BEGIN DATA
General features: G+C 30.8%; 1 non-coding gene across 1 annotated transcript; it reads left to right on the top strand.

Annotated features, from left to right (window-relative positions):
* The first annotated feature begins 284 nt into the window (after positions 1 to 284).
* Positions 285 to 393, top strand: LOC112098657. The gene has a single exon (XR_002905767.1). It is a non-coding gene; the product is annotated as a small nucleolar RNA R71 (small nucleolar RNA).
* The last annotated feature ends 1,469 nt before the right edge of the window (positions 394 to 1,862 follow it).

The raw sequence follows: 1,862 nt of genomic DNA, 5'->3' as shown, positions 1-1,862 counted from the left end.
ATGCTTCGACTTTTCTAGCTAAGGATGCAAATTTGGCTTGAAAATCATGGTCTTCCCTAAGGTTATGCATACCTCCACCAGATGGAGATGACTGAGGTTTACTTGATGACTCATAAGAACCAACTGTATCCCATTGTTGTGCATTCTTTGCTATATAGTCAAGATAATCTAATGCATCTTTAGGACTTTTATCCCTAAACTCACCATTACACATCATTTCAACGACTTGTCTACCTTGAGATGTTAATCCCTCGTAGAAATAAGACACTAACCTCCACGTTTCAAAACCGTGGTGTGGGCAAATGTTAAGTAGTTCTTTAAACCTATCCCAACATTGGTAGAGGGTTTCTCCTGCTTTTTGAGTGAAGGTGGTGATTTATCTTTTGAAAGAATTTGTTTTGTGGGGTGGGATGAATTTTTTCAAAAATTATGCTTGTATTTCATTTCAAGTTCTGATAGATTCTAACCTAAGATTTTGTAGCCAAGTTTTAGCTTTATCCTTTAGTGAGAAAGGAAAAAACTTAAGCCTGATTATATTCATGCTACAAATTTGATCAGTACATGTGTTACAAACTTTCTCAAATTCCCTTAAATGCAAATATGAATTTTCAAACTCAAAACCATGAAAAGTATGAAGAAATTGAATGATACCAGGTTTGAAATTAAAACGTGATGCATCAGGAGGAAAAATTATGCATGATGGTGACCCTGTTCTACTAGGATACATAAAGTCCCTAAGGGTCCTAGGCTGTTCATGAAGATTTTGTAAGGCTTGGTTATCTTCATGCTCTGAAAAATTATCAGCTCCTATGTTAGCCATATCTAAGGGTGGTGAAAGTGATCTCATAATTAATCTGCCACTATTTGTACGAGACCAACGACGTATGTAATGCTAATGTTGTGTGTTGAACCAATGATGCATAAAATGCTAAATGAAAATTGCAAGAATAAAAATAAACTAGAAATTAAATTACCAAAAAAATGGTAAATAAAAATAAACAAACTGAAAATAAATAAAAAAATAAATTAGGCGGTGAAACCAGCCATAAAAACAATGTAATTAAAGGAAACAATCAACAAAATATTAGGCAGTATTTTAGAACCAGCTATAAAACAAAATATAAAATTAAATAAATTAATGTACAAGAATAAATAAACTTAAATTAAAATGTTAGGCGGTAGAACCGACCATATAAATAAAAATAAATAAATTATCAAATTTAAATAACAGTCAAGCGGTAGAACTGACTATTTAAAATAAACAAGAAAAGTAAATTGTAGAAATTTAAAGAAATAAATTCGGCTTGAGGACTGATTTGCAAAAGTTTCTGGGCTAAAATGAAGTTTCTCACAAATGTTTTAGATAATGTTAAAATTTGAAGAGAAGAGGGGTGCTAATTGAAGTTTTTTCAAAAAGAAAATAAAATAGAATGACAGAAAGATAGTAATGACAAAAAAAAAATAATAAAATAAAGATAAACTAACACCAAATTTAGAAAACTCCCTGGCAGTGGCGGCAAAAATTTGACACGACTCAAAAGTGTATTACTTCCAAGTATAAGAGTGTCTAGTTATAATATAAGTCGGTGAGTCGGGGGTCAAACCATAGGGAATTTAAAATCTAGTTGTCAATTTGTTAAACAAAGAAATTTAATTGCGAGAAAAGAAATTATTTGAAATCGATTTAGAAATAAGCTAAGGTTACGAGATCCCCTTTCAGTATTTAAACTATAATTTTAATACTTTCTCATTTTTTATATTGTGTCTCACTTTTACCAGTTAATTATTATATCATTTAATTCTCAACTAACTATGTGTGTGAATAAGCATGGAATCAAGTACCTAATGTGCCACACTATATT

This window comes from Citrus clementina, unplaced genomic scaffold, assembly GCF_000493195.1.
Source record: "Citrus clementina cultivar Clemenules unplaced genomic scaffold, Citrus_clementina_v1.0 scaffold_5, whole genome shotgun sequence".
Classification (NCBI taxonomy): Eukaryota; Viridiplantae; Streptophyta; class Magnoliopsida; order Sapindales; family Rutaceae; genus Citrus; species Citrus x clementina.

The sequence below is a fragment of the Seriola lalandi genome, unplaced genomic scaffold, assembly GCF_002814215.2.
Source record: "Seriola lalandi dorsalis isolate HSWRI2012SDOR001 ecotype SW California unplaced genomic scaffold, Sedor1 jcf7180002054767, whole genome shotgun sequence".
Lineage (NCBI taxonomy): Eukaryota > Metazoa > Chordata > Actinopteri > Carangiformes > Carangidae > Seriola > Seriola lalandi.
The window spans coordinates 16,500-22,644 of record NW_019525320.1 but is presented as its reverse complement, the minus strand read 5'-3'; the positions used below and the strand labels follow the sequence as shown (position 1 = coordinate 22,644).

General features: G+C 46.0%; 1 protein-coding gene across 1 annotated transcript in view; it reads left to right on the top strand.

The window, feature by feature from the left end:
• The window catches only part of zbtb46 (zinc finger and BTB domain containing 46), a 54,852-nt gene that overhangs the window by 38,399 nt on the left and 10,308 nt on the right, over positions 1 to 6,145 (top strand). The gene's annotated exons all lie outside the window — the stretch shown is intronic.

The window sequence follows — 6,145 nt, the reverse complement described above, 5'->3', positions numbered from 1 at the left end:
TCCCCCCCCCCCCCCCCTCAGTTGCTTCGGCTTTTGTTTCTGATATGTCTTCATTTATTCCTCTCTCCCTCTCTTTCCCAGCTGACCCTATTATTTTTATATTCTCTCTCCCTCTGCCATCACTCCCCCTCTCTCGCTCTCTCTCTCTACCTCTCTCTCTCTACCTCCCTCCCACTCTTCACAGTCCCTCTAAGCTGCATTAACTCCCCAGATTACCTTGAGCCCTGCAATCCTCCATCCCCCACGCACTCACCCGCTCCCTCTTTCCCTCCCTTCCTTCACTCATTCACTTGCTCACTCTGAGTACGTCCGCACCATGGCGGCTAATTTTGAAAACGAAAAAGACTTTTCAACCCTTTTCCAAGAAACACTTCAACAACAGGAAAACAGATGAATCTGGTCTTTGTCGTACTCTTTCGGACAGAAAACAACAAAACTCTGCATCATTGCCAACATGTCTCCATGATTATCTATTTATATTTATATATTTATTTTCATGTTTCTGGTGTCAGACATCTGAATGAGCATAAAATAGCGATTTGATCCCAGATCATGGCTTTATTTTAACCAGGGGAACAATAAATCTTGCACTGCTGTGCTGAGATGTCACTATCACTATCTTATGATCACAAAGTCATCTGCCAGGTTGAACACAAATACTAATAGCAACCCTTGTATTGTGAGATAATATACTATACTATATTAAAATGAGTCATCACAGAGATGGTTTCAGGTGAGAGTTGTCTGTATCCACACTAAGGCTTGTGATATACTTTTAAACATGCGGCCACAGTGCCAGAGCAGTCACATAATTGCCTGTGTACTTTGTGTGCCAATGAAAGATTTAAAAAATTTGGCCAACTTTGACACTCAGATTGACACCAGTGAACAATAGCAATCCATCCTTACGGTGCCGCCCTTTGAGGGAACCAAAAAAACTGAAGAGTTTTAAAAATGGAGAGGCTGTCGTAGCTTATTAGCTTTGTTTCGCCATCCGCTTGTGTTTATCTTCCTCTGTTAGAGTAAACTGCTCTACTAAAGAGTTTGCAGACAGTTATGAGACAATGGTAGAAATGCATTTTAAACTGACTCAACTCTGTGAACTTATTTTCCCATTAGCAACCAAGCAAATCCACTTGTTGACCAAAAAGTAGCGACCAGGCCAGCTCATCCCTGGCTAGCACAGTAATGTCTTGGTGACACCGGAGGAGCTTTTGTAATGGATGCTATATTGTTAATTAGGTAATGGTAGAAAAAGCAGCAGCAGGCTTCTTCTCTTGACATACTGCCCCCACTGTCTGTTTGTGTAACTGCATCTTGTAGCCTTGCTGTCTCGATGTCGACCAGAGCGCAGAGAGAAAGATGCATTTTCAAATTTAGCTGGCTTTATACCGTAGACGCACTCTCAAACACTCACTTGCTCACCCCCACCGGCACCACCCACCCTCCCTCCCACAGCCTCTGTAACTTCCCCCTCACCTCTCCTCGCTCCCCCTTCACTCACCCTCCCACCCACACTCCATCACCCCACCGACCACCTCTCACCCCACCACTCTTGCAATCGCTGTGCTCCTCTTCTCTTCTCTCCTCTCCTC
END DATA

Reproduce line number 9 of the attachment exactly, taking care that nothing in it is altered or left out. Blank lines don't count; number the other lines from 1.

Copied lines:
Source record: "Citrus clementina cultivar Clemenules unplaced genomic scaffold, Citrus_clementina_v1.0 scaffold_5, whole genome shotgun sequence".